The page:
Fun With Acronyms / Print Media

  • In 1992, James May was tasked to compile Autocar's Road Test Year Book, which was a series of car reviews with the first letter of each beginning with a large red initial. As he felt that the work was extremely boring, James arranged and edited the first few reviews so that their initials spelled "Road Test Year Book". However, he also arranged the other reviews such that, when proper punctuation is added in, their initials spelt "So you think it's really good, yeah? You should try making the bloody thing up; it's a real pain in the arse." The latter was probably the reason why he was dismissed from the magazine after it went to print and readers started calling up the magazine thinking there might be a prize for being Genre Savvy.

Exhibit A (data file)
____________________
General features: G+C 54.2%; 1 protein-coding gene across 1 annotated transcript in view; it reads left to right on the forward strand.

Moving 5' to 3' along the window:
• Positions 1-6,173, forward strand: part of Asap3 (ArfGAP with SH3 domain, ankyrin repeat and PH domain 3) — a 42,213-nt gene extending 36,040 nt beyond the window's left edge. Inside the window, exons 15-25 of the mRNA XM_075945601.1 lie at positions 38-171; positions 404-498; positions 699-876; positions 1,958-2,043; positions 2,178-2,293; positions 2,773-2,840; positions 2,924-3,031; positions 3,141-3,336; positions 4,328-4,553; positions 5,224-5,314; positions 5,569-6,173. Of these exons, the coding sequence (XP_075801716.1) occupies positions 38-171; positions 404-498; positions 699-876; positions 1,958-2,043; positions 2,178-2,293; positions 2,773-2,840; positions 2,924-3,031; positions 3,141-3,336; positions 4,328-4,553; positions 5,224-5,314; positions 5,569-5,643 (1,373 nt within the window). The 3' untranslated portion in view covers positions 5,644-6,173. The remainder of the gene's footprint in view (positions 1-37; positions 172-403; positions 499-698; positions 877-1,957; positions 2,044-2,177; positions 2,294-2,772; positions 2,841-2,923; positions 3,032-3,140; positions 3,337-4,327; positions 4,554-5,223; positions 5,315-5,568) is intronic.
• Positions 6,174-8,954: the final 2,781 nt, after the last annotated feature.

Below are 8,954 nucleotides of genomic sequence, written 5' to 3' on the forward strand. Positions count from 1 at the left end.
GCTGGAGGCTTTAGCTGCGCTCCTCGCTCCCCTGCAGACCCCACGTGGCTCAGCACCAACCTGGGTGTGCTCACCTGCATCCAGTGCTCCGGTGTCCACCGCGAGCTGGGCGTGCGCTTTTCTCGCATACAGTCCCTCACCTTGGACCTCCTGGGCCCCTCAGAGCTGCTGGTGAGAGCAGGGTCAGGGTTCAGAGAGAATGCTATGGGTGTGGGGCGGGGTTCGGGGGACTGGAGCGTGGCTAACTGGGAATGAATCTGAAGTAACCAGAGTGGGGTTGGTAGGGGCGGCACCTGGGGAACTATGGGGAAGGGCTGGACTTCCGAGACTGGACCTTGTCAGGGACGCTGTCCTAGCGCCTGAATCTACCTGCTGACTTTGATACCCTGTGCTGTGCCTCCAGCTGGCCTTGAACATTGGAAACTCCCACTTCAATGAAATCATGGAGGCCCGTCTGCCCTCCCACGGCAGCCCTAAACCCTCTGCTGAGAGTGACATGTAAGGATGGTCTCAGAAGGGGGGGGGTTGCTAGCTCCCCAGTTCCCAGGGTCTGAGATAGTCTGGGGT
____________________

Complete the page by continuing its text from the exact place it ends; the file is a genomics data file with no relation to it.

• People who write to Dan Savage's sex advice column, "Savage Love", often pick a publication name which can be shortened into an acronym describing their problem. HELP, LOST, SCREWED, etc. He complained about it once, but the practice continues.
  • An article about an improbable baseball pitcher in Sports Illustrated had the first letters of the words in the first sentence spell out APRIL FOOLS
    • The "Strange Universe" column in Sky and Telescope often has the first letters of each paragraph in the April issue spell out some sort of April Fools-related message.
  • This trope is probably why Air and Space Smithsonian magazine is usually abbreviated as "A&S" or "A&S Smithsonian".

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